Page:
Nuclear Inspectors Would Face Monumental Task in N.Korea

  • By Cho Yi-jun

    May 08, 2018 12:28

    The U.S.' call for a "permanent, verifiable, irreversible dismantlement" of North Korea's nuclear and ballistic missile programs would pose a monumental task for international inspectors.

    U.S. officials project "the most extensive inspection campaign in the history of nuclear disarmament, one that would have to delve into a program that stretches back more than half a century and now covers square miles of industrial sites and hidden tunnels across the mountainous North," according to the New York Times on Sunday.

    The success of any verification hinges on accurately assessing North Korea's nuclear weapons and missile stockpiles, most of which are hidden away. Already U.S. intelligence agents are going all out to gather data about the North's nuclear and ballistic missile facilities.

    The U.S. National Geospatial-Intelligence Agency recently launched a project that tracks the movements of all vehicles in and out of North Korean military installations, CNN reported. Washington has also monitored North Korean responses to American fighter planes flying overhead to arrive at an overall assessment of the North's hidden military bases.

    One diplomatic source in Washington said the U.S. "may have assessed North Korea's secret military installations much more accurately than the North thinks."

    The New York Times cited the RAND Corporation as arriving at no better assessment than that North Korea has 20 to 60 nuclear warheads and around 40 to 100 nuclear facilities, while one nuclear facility has more than 400 buildings.

    "While there is no question Iran hid much of its weapons-designing past, North Korea has concealed programs on a far larger scale," the daily said.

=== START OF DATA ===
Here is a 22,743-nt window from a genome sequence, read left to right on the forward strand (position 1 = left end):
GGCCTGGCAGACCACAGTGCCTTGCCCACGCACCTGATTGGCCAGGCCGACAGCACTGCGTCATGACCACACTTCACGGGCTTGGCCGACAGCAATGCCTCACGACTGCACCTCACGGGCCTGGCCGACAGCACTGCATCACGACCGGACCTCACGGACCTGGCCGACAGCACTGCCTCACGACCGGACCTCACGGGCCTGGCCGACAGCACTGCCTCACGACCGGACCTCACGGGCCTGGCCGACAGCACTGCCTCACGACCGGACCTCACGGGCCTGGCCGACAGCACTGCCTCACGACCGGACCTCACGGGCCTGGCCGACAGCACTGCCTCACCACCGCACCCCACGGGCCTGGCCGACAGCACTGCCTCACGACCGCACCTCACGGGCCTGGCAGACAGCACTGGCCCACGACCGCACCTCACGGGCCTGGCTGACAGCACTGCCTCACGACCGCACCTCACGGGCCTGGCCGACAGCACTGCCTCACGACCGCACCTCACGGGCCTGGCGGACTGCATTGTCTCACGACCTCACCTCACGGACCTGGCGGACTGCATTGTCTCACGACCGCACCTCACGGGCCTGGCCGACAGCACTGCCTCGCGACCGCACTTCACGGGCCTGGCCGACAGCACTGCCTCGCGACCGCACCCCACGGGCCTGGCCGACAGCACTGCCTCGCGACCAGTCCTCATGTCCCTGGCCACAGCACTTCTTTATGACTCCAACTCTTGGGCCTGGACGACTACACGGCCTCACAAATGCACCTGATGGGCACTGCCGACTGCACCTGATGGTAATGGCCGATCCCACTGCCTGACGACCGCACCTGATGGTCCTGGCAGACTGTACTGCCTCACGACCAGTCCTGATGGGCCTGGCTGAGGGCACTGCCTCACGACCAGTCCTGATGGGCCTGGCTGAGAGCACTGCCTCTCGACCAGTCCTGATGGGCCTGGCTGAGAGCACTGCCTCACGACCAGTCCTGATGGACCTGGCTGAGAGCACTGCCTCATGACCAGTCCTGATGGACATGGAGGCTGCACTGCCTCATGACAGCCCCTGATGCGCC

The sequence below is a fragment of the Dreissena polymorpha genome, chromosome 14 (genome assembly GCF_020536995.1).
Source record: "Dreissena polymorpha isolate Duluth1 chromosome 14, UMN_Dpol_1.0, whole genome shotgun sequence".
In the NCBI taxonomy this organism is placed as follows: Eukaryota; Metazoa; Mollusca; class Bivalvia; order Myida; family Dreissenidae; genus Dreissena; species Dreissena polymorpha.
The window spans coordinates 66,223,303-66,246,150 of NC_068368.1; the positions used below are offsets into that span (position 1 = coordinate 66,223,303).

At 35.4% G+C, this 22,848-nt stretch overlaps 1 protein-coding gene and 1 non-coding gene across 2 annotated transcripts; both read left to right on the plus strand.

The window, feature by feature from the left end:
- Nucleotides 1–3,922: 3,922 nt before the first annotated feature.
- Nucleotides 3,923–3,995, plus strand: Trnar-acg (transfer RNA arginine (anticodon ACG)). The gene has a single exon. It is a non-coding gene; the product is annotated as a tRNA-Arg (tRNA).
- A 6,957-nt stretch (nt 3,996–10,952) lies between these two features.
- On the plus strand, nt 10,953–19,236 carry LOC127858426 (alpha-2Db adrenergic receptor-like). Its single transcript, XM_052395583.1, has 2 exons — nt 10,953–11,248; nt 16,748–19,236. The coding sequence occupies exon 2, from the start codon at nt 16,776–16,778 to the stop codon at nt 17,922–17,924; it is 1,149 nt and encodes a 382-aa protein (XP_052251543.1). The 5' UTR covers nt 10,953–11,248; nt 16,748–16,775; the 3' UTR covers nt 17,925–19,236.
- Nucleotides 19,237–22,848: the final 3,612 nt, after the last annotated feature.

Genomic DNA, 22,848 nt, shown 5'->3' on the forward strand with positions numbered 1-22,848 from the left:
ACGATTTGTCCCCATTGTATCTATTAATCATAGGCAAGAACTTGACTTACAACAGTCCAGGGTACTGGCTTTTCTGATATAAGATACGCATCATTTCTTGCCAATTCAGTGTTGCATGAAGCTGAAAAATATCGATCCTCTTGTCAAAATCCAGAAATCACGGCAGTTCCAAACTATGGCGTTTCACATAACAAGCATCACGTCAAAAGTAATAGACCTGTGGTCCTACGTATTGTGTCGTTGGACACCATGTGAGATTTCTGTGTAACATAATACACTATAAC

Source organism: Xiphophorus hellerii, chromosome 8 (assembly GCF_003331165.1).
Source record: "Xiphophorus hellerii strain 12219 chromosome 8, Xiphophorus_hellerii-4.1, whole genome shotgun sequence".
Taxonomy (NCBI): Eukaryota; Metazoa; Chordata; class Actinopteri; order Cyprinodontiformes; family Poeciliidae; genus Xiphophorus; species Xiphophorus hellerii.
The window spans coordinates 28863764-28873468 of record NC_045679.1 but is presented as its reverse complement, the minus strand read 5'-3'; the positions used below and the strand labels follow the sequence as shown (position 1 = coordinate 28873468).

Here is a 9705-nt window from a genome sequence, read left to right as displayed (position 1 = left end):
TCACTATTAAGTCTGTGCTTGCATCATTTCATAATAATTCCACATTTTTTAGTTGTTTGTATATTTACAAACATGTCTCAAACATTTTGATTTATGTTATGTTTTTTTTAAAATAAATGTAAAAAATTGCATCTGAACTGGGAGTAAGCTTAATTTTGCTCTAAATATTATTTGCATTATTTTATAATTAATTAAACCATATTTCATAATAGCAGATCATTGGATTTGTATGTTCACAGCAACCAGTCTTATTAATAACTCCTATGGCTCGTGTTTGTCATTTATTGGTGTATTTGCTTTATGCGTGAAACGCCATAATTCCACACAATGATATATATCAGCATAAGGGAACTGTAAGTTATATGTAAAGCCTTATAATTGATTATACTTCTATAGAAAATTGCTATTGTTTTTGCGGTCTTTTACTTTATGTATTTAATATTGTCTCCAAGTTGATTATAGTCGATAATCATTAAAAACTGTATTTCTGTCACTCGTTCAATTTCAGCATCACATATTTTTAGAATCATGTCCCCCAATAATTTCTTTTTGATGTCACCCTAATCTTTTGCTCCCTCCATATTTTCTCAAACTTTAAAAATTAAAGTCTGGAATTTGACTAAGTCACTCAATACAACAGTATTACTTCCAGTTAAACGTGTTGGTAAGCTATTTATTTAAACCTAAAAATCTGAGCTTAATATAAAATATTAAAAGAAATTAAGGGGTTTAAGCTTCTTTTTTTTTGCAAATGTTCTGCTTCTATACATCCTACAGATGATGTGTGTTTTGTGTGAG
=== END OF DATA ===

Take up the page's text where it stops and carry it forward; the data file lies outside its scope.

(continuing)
The RAND Corporation predicts that it would take 273,000 U.S. troops just to locate and secure North Korea's weapons of mass destruction, which is more than the number of American soldiers deployed in Iraq at the peak of the U.S. invasion.

    It warned that the International Atomic Energy Agency has only 300 inspectors, and 80 of them are already assigned to monitoring activities in Iran. If the North agrees in principle to denuclearize, the IAEA will have a huge task simply finding the personnel.

    North Korea could easily conceal highly enriched uranium which could be used to produce a nuclear bomb, and it would be virtually impossible to find if the North fails to cooperate.

    Justice Party lawmaker Kim Jong-dae, who recently visited Washington, told reporters that North Korea has "tens of thousands of facilities related to nuclear and missile development, while there are around 10,000 underground tunnels and storage facilities in the Mt. Baekdu area."

    "Realistically, the U.S.-North Korea summit should discuss nuclear arms reduction rather than complete dismantlement," he added.

    Mac Thornberry, head of the U.S. House Armed Services Committee, told Fox New that he is "very skeptical" that North Korea will completely dismantle its weapons of mass destruction and advised the U.S. to "prepare for the worst."

    But others warned that North Korea could face a grim future if it attempts to fool the U.S.

    Hardline U.S. lawmaker Lindsey Graham said in a radio interview that North Korea played "every president before -– Clinton, Bush, all of them" but warned that Pyongyang would regret it if it tries to dupe the Trump administration since this would mean the "end of the North Korean regime."

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